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HomeNewsWorldKurds Suffering Obama’s Failed ISIS Strategy: ‘Tell The World What Is Happening’

Kurds Suffering Obama’s Failed ISIS Strategy: ‘Tell The World What Is Happening’

Kobani Syria refugees fleeing from ISIS
Kobani Syria refugees fleeing from ISIS

Islamic State fighters have launched an assault on Kobani, a strategically located Kurdish town in Syria roughly 6 miles from Turkey. (Photo: Reuters)

Despite U.S. airstrikes selectively hitting Islamic State targets in Syria and Iraq, Kurdish fighters confirmed the terror army still advances on the Syrian town of Kobani. Rooz Bahjat, a senior Kurdish military officer, said upwards of 400,000 residents and refugees are trapped, while 70,000 refugees have already fled across the border into Turkey. Still, hundred of thousands more, including women, are staying behind to fight the advancing terror army.

“Tell the world what is happening” Bahjat said Wednesday on the phone to a Fox News reporter. “This could be a massacre if no help arrives.”

The Kurdish people are both the only truly pro-U.S. and pro-West Arab nation in the Middle East and the most-capable fighting force mentioned in Obama’s ISIS strategy. However, as D.C.-pundits argue the merits of Obama’s no “boots on the ground” strategy, the reality that airpower is insufficient is undeniable to allies on the ground. The bottom line is that in the absence of further U.S. action they are threatened with mass genocide.

As of last night, the town of Kobani was surrounded by ISIS tanks, artillery and mortars, American weapons largely stolen from depots insufficiently protected in the absence of U.S. troops. Bahjat said hours ago that they were just miles from the city limits.

“What happened on Mount Sinjar will seem like nothing compared to this if ISIS gets through,” Bahjat said, citing the Iraqi mountain village where thousands of religious minorities were trapped without food and water. They had been under siege from ISIS until U.S. airstrikes broke the siege. “They have now surrounded the city and are fighting on all sides.”

“Those airstrikes are not important. We need soldiers on the ground,” said Hamed, a refugee speaking to Reuters said as he fled into Turkey. However, as the Kurds and others make desperate pleas to the U.S., President Obama’s ISIS strategy and his rhetoric still struggling to reconcile themselves, a luxury the Kurds do not have.

“The only language understood by killers like this is the language of force. So the United States of America will work with a broad coalition to dismantle this network of death,” President Obama said speaking to the U.N. General Assembly Wednesday. But he was quick to walk it back and muddy up the message to the world.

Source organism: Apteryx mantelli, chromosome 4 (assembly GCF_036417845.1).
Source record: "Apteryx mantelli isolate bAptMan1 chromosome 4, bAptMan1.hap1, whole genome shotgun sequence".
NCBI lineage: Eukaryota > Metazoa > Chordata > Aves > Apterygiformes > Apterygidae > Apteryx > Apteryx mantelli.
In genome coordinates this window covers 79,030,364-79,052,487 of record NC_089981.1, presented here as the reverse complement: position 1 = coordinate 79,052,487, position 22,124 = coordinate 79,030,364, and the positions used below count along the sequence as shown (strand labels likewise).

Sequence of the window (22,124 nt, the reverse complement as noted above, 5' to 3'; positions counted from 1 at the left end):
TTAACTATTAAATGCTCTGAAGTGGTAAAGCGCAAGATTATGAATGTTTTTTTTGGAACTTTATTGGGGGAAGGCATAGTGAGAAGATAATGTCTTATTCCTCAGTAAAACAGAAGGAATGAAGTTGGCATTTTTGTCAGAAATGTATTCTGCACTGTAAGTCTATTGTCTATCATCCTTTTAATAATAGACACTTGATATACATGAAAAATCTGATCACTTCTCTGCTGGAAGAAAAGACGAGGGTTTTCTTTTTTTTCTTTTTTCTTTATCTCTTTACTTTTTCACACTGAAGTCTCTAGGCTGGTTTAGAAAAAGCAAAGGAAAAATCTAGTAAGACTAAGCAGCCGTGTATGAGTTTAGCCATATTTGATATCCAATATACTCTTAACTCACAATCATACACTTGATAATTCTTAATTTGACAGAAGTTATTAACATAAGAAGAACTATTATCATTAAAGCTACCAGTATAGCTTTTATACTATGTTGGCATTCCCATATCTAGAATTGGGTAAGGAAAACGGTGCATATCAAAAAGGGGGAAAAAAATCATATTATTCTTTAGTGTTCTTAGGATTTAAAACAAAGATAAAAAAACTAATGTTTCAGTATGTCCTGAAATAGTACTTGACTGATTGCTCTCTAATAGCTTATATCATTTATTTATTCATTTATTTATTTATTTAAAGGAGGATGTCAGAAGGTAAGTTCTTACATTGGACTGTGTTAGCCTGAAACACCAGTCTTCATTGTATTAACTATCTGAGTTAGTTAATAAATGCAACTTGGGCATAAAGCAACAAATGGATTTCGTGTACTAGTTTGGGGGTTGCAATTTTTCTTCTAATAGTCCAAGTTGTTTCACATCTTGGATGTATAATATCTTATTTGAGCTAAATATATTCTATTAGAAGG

“I have made it clear that America will not base our entire foreign policy on reacting to terrorism,” he said. “In this effort, we do not act alone. Nor do we intend to send U.S. troops to occupy foreign lands.”

While the U.S., led by a president bent on carrying out an unproven strategy of multilateralism sits back waiting for regional powers to step up, the conditions on the ground continue to deteriorate.

“We will do everything to resist these advances,” Polat Tan, a senior commander with the Kurdish militia in Syria, which is defending Kobani told Fox News. “We will fight till every last drop of blood, but if help does not arrive soon, disaster is at hand.”

In Iraq, the situation is no less dire. After six weeks of American airstrikes, the Iraqi government’s forces have failed to break the Sunni Islamic extremists’ hold on more than a quarter of the country.

On Monday, more than 300 soldiers died after the loss of the base, Camp Saqlawiya. Ali Bedairi, a regional lawmaker from the governing alliance, confirmed the horrible events, noting a soldier’s testimony heard on video only because he was one of 200 who managed to escape said.

“They did not have any food, and they were starving for four days,” the soldier said. “We drank salty water; we could not even run.”

Sunni tribes eventually joined the fight after President George W. Bush boldly ordered the surge in Iraq in 2007, a component in-power politicians are too cowardly to admit. With the presence of U.S. fighters on the ground and committed, the Sunni tribes in Anbar and other regions drove al-Qaeda-linked terrorists from their home towns in what is now known as the Sunni Awakening. Now that President Obama has taken that option off the table, allies and would-be allies dimply do not trust the U.S., thus the military strategy is failing.

“The Sunni tribes’ role here is almost nonexistent,” said Ali al-Jabouri, a local fighter. “There are many tribes in the villages near here, but they were not serious about joining us to combat the Islamic State, and until now none of them have joined us.”

In the rare instances the Iraqi Army recaptures lost territory, they have been relinquishing control to the local Iraqi police. Then, the police are quickly defeated in preplanned advances by the Islamic State. These losses are predictable, but in the case of the Kurdish Peshmerga fighters, not preventable.

“We will fight till every last drop of blood, but if help does not arrive soon,” Tan said, “disaster is at hand.”

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